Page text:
There is no universal definition of a professional learning community, but there is a consensus that you will know that one exists when you can see a group of teachers sharing and critically interrogating their practice in an ongoing, reflective, collaborative, inclusive, learning-oriented, growth-promoting way (Mitchell and Sackney 2000; Toole and Louis 2002). An underlying assumption is that the teachers involved see the group as a serious collective enterprise (King and Newmann 2001). It is also generally agreed that effective professional learning communities have the capacity to promote and sustain the learning of professionals in a school with the collective purpose of enhancing student learning (Louis et al. 1995; Bolam et al. 2005).
Each of the words making up the phrase ‘professional learning communities’ brings its own important meaning. The word professional suggests that the community’s work is underpinned by: a specialized and technical knowledge base; a service ethic orienting members to meet client needs; strong collective identity through professional commitment; and professional autonomy through collegial control over practice and professional standards (Talbert and McLaughlin 1994). Although teachers have limited control over professional standards, historically they have been able to exert discretionary judgement in the classroom (Day 1999), and in many countries they have a strong (although not exclusive) influence on curriculum standards.
During the 1990s, much of the emphasis was on ‘professional community’. It is not insignificant that the word ‘learning’ now appears between ‘professional’ and ‘communities’, because it connotes a shift in the emphasis away from a focus on process towards the objective of improvement. Although some early research on teachers’ workplace focused specifically on learning – Rosenholtz (1989) distinguished between ‘learning enriched’ and ‘learning impoverished’ schools – others pointed out that cohesive groups often have limited interest in changing their current practice. Little (1999), for example, distinguished between schools with strong teacher communities in which the professional culture is either that of ‘traditional community’ (where work is co-ordinated to reinforce traditions) and ‘teacher learning community’ (where teachers collaborate to reinvent practice and share professional growth). Collective learning departs from traditional forms of professional development, which emphasize opportunities for individuals to home their knowledge and skills in and out of their school settings. Learning in the context of professional communities involves working together towards a common understanding of concepts and practices (Bryk et al. 1999; Marks et al. 2002; Stoll et al. 2006a).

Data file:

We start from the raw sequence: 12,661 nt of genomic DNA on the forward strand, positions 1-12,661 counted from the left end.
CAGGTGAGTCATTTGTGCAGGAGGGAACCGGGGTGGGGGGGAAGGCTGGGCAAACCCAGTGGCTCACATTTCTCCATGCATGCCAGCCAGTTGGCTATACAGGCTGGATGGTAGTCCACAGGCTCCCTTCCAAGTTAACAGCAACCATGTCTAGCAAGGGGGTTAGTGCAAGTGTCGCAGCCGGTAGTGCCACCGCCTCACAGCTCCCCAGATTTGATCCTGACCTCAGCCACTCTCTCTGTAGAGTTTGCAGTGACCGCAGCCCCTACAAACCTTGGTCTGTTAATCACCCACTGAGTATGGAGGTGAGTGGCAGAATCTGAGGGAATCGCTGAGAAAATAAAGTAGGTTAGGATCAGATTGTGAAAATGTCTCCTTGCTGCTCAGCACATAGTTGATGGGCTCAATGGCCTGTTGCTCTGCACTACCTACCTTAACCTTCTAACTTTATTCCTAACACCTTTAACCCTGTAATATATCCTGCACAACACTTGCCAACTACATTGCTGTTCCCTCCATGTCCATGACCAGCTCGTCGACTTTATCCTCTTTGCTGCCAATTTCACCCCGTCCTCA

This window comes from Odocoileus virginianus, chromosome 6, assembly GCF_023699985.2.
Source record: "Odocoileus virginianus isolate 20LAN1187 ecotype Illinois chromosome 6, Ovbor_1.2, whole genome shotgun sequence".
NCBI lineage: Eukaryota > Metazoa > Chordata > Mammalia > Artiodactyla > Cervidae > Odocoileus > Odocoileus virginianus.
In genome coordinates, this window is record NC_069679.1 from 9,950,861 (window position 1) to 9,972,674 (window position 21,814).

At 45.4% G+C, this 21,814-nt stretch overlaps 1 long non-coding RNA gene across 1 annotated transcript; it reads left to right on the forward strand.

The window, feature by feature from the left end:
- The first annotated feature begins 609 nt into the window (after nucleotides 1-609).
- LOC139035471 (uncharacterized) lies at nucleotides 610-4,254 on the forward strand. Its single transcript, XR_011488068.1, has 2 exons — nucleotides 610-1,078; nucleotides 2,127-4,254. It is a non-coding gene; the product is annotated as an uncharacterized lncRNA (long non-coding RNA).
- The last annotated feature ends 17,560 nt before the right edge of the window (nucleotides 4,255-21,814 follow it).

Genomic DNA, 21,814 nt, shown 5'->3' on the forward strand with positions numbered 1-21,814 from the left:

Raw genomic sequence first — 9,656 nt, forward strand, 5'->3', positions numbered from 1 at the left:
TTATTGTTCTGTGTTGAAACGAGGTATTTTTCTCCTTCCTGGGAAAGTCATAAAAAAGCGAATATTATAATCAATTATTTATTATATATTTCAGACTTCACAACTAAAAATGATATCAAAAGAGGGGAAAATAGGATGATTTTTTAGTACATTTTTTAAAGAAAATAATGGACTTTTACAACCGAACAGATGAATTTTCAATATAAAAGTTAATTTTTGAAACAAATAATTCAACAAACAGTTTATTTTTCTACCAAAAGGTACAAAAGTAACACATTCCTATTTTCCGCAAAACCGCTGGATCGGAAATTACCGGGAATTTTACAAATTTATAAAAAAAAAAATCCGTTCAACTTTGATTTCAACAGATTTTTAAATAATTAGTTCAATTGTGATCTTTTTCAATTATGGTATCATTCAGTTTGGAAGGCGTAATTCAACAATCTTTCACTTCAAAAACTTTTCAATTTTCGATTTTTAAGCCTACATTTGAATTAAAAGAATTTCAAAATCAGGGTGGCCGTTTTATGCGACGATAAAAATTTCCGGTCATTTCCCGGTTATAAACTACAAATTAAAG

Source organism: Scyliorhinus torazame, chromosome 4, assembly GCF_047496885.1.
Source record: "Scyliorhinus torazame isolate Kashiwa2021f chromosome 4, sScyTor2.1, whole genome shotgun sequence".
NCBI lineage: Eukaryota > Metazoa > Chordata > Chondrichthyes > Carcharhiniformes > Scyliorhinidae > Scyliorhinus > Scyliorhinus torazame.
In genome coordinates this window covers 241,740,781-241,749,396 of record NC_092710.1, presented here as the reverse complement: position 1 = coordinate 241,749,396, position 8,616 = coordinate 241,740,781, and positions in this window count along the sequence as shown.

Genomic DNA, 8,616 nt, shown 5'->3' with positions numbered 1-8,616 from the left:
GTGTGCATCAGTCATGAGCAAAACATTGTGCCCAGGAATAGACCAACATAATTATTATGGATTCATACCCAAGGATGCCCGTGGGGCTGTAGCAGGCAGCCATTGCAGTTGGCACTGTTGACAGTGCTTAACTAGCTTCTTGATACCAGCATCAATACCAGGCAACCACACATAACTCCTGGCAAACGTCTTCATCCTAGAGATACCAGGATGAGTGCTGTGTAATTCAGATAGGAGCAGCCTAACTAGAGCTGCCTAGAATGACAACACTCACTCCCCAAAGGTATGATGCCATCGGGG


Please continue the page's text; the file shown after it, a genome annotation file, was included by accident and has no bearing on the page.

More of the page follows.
Underlying the earliest discussions of professional community was the core assumption that the group’s objective is not to improve teacher morale or technical skills, but to make a difference in student learning outcomes. Building on the arguments for the importance of caring as a component of school cultures (Noddings 1992; Beck 1994; Sergiovanni1994; Hargreaves with Giles 2003), the professional community literature assumes that teachers always need to focus on the relationship between their practice and their students. However, a focus on caring without a clear link to support for student learning is regarded as meaningless and counterproductive, particularly for disadvantaged students (Louis et al. 1995). Subsequent analyses of student achievement in schools indicated that the presence of professional community that is centred on student learning makes a significant difference to measurable student achievement (e.g. Louis and Marks 1998; Bolam et al. 2005). This is what gives the concept the ‘legs’ to stand among other proposals for reform (Louis 2006).
In summary, the term ‘professional learning community’ suggests that focus is not just on individual teachers’ learning but on (1) professional learning; (2) within the context of a cohesive group; (3) that focuses on collective knowledge, and (4) occurs within an ethic of interpersonal caring that permeates the life of teachers, students and school leaders.